Cons: Plenty of kids will be distracted by the putty, a great toy in and of itself, which might cause issues if others become invested in the the logic of the game itself.
Building a version of Operation around the irreverent hit cartoon only makes sense. Ages 17+
Pros: Rick is one of the smartest people in the universe, so who better to operate on his sick friend Ruben? Just like the original, this game rewards a steady hand.
Cons: This is a much ruder version of the classic game, so it’s not appropriate for younger kids despite the fact that the gameplay itself remains pretty much the same.
One of the most popular games of all times gets a crooked update. Ages 8+
Pros: Everyone is still trying to get the most property and money, but this time the game encourages you to see if you can game the system—just like real capitalism!
Cons: Will your kids learn to think cheating is OK based on their experience with a board game? Maybe! It’s up to you to weigh the risks.
Perfect for the book-loving family, this game puts players in charge of creating the best library in a fantasy land filled with witches and other mystical beings. Ages 10+
Pros: Players race each other to book-swaps, estate sales, and auctions in a competition to find hidden gems. One of the keys to winning is to make sure that your bookshelves can fit all of the tomes that you have collected, so organization and puzzle-solving is key to this game.
Cons: This is a pretty complicated game, with tons of different components, and as such it’s really a better choice for patient kids and families who regularly play games together.
Roll the dice when it's your turn, move the block matching the color on the dice, and place it on the top of the blocks, without letting the tower collapse. Ages 3+
Pros: In this family game, the player who knocks down the tower first loses. It’s a deceptively simple game that promotes coordination, teamwork and communication. Plus, it’s just cute.
Cons: We’re not sure Jenga needed another complication, thought we imagine kids will prefer the bright colors of these blocks to the drab original.
Get ready for a flock of fun. This game features chicken–pig hybrids who try to reach their goals while dodging opponents and hay bales. Ages 8+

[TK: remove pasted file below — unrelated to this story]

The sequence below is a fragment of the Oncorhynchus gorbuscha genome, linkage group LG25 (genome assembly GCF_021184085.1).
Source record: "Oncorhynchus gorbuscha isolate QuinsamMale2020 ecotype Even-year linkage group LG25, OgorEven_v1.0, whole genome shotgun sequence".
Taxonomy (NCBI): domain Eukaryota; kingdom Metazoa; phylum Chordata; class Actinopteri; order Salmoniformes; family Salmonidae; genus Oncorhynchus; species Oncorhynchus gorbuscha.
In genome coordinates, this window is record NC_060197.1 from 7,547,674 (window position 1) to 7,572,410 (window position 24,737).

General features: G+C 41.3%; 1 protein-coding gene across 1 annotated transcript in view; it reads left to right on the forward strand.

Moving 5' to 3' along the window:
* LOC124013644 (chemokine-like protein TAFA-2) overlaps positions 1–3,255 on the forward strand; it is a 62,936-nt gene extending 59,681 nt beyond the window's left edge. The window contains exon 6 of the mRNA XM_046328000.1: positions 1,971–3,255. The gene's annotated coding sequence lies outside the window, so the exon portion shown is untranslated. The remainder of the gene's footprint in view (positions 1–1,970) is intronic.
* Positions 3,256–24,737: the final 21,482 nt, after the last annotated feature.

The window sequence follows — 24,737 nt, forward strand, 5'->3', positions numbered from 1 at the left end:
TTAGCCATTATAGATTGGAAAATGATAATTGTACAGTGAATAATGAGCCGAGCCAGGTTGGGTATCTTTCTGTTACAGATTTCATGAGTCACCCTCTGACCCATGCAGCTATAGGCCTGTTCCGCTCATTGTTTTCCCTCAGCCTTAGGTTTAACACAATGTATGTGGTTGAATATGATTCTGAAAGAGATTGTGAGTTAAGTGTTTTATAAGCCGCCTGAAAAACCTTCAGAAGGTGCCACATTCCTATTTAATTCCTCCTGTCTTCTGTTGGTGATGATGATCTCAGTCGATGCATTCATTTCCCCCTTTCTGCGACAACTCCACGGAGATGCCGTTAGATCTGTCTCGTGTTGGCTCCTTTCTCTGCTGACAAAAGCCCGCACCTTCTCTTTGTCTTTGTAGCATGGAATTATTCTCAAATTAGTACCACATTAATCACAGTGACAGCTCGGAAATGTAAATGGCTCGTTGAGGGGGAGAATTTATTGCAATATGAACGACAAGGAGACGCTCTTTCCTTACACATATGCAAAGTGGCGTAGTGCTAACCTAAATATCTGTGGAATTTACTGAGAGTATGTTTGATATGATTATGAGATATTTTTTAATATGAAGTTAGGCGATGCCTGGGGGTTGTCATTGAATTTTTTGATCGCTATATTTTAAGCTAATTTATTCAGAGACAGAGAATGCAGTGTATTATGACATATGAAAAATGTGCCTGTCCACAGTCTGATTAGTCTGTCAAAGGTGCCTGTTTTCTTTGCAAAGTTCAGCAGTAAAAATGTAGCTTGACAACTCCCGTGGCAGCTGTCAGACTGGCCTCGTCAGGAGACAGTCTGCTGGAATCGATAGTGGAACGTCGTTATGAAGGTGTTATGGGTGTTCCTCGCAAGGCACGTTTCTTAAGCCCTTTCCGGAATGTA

Pros: As silly as it is, this game is actually kind of similar to chess, in a package that’s much more interesting than the somewhat staid classic.
Cons: When you move the cow, it poops and if you go over a poop you take a poop card, which is always a stinker. If you’re not a huge fan of poop humor, this isn’t the game for you.
This strategy games pits different tribes of woodland creatures (cats, birds, mice, hedgehogs, and a solo raccoon) against each other in a battle to control as much of the forest as possible. Ages 10+
Pros: This game encourages players to think outside the box and come up with creative strategies to get ahead. There’s no repetition, because the game is dependent on the players and their decisions.
Cons: This is another more complex game, so make sure you set some time aside to learn the rules before actually playing.
Sometimes the simplest of ideas are the most fun. That’s the case with this update. Ages 4+
Pros: In this version of the family game, blindfolded players try not to step into a pile of sparkling unicorn poop (clay piles) while they tentatively venture forward on the large floor mat that also doubles as a playing board. They spin the spinner and walk forward while their friends giggle madly on the sidelines.
Cons: This game doesn’t exactly require any cognitive firepower. It’s actually so simple that it’s tempting to just make it yourself instead of shelling out for the actual game.
It seems that everyone is playing Fortnite these days, especially your teenager. So bring them back to family game night with this version of Monopoly based on the hit game. Ages 13+
Pros: Much like the online game, in the board game, players take locations, battle their opponents, and claim loot in victories. Best of all, it offers 27 different outfits (skins) based on ones that are popular in the game.
Cons: Wait, I thought the point of game night was to get them away from Fortnite?
Trying to update a classic game like Connect 4 is not easy, but this adaptaion nails it. Ages 8+
Pros: Instead of placing checkers into slots to get four of the same color in a row, players now bounce balls, simultaneously, towards slots hoping to land them in the right spot. The first one to get four connected wins. It’s frantic and fast-paced and an all-around good time.
Cons: Your kids might wonder why you’re so good, so have a non-beer pong-related excuse ready.
This game is sure to get the whole family howling with glee. Players draw hysterically illustrated cards until they get an Exploding Kitten, at which time they are out of the game. Ages 5+
Pros: Wait, but that’s not all. They’re out of the game unless, that is, they happen to have one of the many defuse cards available. Some of the items to stop the kitten from disintegrating are laser pointers, catnip snacks, and belly rubs.
Cons: The cards themselves aren’t too durable, and they’ll start to break down after a few rounds with particularly robust competition.